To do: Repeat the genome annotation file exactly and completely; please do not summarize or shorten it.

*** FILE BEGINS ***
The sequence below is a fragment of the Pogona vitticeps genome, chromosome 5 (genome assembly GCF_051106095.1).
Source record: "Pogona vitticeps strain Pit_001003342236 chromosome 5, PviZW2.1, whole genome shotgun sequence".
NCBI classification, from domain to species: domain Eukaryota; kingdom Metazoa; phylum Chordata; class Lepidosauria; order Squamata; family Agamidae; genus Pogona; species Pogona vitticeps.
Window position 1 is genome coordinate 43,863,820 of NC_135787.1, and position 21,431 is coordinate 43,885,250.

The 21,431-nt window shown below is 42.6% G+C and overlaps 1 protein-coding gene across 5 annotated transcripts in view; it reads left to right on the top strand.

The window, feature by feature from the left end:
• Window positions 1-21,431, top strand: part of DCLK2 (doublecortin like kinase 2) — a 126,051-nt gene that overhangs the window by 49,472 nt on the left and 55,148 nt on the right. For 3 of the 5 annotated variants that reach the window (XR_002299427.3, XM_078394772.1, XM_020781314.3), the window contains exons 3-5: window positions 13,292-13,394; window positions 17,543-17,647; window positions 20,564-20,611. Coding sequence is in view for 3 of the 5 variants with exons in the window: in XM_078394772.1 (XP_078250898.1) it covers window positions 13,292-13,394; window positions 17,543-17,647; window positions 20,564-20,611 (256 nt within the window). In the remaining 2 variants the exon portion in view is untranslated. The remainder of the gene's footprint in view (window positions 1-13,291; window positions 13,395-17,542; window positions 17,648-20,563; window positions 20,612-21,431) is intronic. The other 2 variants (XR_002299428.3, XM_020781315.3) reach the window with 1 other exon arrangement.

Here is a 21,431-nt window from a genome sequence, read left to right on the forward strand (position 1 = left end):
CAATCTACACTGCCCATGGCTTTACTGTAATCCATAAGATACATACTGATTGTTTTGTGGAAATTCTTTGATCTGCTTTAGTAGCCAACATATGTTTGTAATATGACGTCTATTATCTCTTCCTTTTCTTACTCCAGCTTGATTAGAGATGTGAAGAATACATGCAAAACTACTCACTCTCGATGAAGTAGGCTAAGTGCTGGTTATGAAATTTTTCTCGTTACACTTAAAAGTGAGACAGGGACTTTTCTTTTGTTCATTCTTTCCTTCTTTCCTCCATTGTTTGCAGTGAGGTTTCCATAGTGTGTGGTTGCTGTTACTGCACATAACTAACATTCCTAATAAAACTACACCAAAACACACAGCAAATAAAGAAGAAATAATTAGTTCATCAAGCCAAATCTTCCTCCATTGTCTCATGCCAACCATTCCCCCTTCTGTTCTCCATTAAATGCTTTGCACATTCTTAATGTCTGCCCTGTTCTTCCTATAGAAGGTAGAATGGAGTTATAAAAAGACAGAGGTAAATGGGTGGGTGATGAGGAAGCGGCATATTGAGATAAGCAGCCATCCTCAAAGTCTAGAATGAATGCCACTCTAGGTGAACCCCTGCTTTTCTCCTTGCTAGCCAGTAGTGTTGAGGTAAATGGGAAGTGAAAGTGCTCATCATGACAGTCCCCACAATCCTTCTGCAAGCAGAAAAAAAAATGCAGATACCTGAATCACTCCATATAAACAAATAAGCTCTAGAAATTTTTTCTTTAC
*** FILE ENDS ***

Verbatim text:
The sequence below is a fragment of the Pogona vitticeps genome, chromosome 5 (genome assembly GCF_051106095.1).
Source record: "Pogona vitticeps strain Pit_001003342236 chromosome 5, PviZW2.1, whole genome shotgun sequence".
NCBI classification, from domain to species: domain Eukaryota; kingdom Metazoa; phylum Chordata; class Lepidosauria; order Squamata; family Agamidae; genus Pogona; species Pogona vitticeps.
Window position 1 is genome coordinate 43,863,820 of NC_135787.1, and position 21,431 is coordinate 43,885,250.

The 21,431-nt window shown below is 42.6% G+C and overlaps 1 protein-coding gene across 5 annotated transcripts in view; it reads left to right on the top strand.

The window, feature by feature from the left end:
• Window positions 1-21,431, top strand: part of DCLK2 (doublecortin like kinase 2) — a 126,051-nt gene that overhangs the window by 49,472 nt on the left and 55,148 nt on the right. For 3 of the 5 annotated variants that reach the window (XR_002299427.3, XM_078394772.1, XM_020781314.3), the window contains exons 3-5: window positions 13,292-13,394; window positions 17,543-17,647; window positions 20,564-20,611. Coding sequence is in view for 3 of the 5 variants with exons in the window: in XM_078394772.1 (XP_078250898.1) it covers window positions 13,292-13,394; window positions 17,543-17,647; window positions 20,564-20,611 (256 nt within the window). In the remaining 2 variants the exon portion in view is untranslated. The remainder of the gene's footprint in view (window positions 1-13,291; window positions 13,395-17,542; window positions 17,648-20,563; window positions 20,612-21,431) is intronic. The other 2 variants (XR_002299428.3, XM_020781315.3) reach the window with 1 other exon arrangement.

Here is a 21,431-nt window from a genome sequence, read left to right on the forward strand (position 1 = left end):
CAATCTACACTGCCCATGGCTTTACTGTAATCCATAAGATACATACTGATTGTTTTGTGGAAATTCTTTGATCTGCTTTAGTAGCCAACATATGTTTGTAATATGACGTCTATTATCTCTTCCTTTTCTTACTCCAGCTTGATTAGAGATGTGAAGAATACATGCAAAACTACTCACTCTCGATGAAGTAGGCTAAGTGCTGGTTATGAAATTTTTCTCGTTACACTTAAAAGTGAGACAGGGACTTTTCTTTTGTTCATTCTTTCCTTCTTTCCTCCATTGTTTGCAGTGAGGTTTCCATAGTGTGTGGTTGCTGTTACTGCACATAACTAACATTCCTAATAAAACTACACCAAAACACACAGCAAATAAAGAAGAAATAATTAGTTCATCAAGCCAAATCTTCCTCCATTGTCTCATGCCAACCATTCCCCCTTCTGTTCTCCATTAAATGCTTTGCACATTCTTAATGTCTGCCCTGTTCTTCCTATAGAAGGTAGAATGGAGTTATAAAAAGACAGAGGTAAATGGGTGGGTGATGAGGAAGCGGCATATTGAGATAAGCAGCCATCCTCAAAGTCTAGAATGAATGCCACTCTAGGTGAACCCCTGCTTTTCTCCTTGCTAGCCAGTAGTGTTGAGGTAAATGGGAAGTGAAAGTGCTCATCATGACAGTCCCCACAATCCTTCTGCAAGCAGAAAAAAAAATGCAGATACCTGAATCACTCCATATAAACAAATAAGCTCTAGAAATTTTTTCTTTAC